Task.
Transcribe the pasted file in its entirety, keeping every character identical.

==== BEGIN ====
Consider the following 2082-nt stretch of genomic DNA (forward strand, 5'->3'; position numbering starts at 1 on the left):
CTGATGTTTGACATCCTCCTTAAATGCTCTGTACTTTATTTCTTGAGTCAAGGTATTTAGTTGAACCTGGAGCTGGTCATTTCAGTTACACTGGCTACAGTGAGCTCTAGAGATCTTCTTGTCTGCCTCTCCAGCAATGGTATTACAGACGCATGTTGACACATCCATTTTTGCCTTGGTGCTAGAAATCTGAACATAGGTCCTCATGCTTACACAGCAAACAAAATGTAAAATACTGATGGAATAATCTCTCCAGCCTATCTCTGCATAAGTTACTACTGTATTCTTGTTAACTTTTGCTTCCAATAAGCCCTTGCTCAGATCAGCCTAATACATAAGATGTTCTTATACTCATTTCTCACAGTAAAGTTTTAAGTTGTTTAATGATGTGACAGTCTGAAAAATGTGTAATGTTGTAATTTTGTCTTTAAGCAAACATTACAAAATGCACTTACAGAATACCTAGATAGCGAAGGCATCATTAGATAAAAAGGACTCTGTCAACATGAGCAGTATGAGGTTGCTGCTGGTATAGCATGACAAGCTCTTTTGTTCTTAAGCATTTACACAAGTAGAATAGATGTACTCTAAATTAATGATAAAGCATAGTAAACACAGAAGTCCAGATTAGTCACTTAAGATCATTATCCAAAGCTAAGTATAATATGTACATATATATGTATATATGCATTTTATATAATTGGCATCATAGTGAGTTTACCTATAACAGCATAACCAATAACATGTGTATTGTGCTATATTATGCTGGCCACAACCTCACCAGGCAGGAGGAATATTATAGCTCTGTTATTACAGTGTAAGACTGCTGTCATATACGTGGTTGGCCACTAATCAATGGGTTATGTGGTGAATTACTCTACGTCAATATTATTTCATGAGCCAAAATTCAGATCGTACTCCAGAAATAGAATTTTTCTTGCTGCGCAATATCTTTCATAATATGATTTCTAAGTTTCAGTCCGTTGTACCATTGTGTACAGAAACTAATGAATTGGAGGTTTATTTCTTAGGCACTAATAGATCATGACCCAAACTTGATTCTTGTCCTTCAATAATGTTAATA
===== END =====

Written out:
Consider the following 2082-nt stretch of genomic DNA (forward strand, 5'->3'; position numbering starts at 1 on the left):
CTGATGTTTGACATCCTCCTTAAATGCTCTGTACTTTATTTCTTGAGTCAAGGTATTTAGTTGAACCTGGAGCTGGTCATTTCAGTTACACTGGCTACAGTGAGCTCTAGAGATCTTCTTGTCTGCCTCTCCAGCAATGGTATTACAGACGCATGTTGACACATCCATTTTTGCCTTGGTGCTAGAAATCTGAACATAGGTCCTCATGCTTACACAGCAAACAAAATGTAAAATACTGATGGAATAATCTCTCCAGCCTATCTCTGCATAAGTTACTACTGTATTCTTGTTAACTTTTGCTTCCAATAAGCCCTTGCTCAGATCAGCCTAATACATAAGATGTTCTTATACTCATTTCTCACAGTAAAGTTTTAAGTTGTTTAATGATGTGACAGTCTGAAAAATGTGTAATGTTGTAATTTTGTCTTTAAGCAAACATTACAAAATGCACTTACAGAATACCTAGATAGCGAAGGCATCATTAGATAAAAAGGACTCTGTCAACATGAGCAGTATGAGGTTGCTGCTGGTATAGCATGACAAGCTCTTTTGTTCTTAAGCATTTACACAAGTAGAATAGATGTACTCTAAATTAATGATAAAGCATAGTAAACACAGAAGTCCAGATTAGTCACTTAAGATCATTATCCAAAGCTAAGTATAATATGTACATATATATGTATATATGCATTTTATATAATTGGCATCATAGTGAGTTTACCTATAACAGCATAACCAATAACATGTGTATTGTGCTATATTATGCTGGCCACAACCTCACCAGGCAGGAGGAATATTATAGCTCTGTTATTACAGTGTAAGACTGCTGTCATATACGTGGTTGGCCACTAATCAATGGGTTATGTGGTGAATTACTCTACGTCAATATTATTTCATGAGCCAAAATTCAGATCGTACTCCAGAAATAGAATTTTTCTTGCTGCGCAATATCTTTCATAATATGATTTCTAAGTTTCAGTCCGTTGTACCATTGTGTACAGAAACTAATGAATTGGAGGTTTATTTCTTAGGCACTAATAGATCATGACCCAAACTTGATTCTTGTCCTTCAATAATGTTAATA